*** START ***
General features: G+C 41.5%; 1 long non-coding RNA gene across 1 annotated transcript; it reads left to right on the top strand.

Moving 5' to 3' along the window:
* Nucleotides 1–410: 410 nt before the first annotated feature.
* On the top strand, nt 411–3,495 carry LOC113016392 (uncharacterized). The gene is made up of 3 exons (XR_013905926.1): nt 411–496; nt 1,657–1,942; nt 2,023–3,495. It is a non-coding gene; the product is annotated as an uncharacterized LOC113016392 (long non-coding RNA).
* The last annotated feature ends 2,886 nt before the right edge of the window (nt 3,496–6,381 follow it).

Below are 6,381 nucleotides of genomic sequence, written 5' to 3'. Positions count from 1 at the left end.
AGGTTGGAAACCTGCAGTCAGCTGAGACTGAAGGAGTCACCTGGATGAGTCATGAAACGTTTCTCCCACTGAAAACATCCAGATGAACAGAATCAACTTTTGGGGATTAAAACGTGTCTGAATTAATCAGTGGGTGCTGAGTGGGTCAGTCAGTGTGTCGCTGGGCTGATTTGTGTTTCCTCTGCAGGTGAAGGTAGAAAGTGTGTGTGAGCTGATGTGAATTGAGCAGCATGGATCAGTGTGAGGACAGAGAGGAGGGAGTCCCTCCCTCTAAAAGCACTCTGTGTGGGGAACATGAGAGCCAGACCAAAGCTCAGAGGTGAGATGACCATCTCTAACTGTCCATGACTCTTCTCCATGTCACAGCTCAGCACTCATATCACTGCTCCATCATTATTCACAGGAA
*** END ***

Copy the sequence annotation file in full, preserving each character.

General features: G+C 41.5%; 1 long non-coding RNA gene across 1 annotated transcript; it reads left to right on the top strand.

Moving 5' to 3' along the window:
* Nucleotides 1–410: 410 nt before the first annotated feature.
* On the top strand, nt 411–3,495 carry LOC113016392 (uncharacterized). The gene is made up of 3 exons (XR_013905926.1): nt 411–496; nt 1,657–1,942; nt 2,023–3,495. It is a non-coding gene; the product is annotated as an uncharacterized LOC113016392 (long non-coding RNA).
* The last annotated feature ends 2,886 nt before the right edge of the window (nt 3,496–6,381 follow it).

Below are 6,381 nucleotides of genomic sequence, written 5' to 3'. Positions count from 1 at the left end.
AGGTTGGAAACCTGCAGTCAGCTGAGACTGAAGGAGTCACCTGGATGAGTCATGAAACGTTTCTCCCACTGAAAACATCCAGATGAACAGAATCAACTTTTGGGGATTAAAACGTGTCTGAATTAATCAGTGGGTGCTGAGTGGGTCAGTCAGTGTGTCGCTGGGCTGATTTGTGTTTCCTCTGCAGGTGAAGGTAGAAAGTGTGTGTGAGCTGATGTGAATTGAGCAGCATGGATCAGTGTGAGGACAGAGAGGAGGGAGTCCCTCCCTCTAAAAGCACTCTGTGTGGGGAACATGAGAGCCAGACCAAAGCTCAGAGGTGAGATGACCATCTCTAACTGTCCATGACTCTTCTCCATGTCACAGCTCAGCACTCATATCACTGCTCCATCATTATTCACAGGAA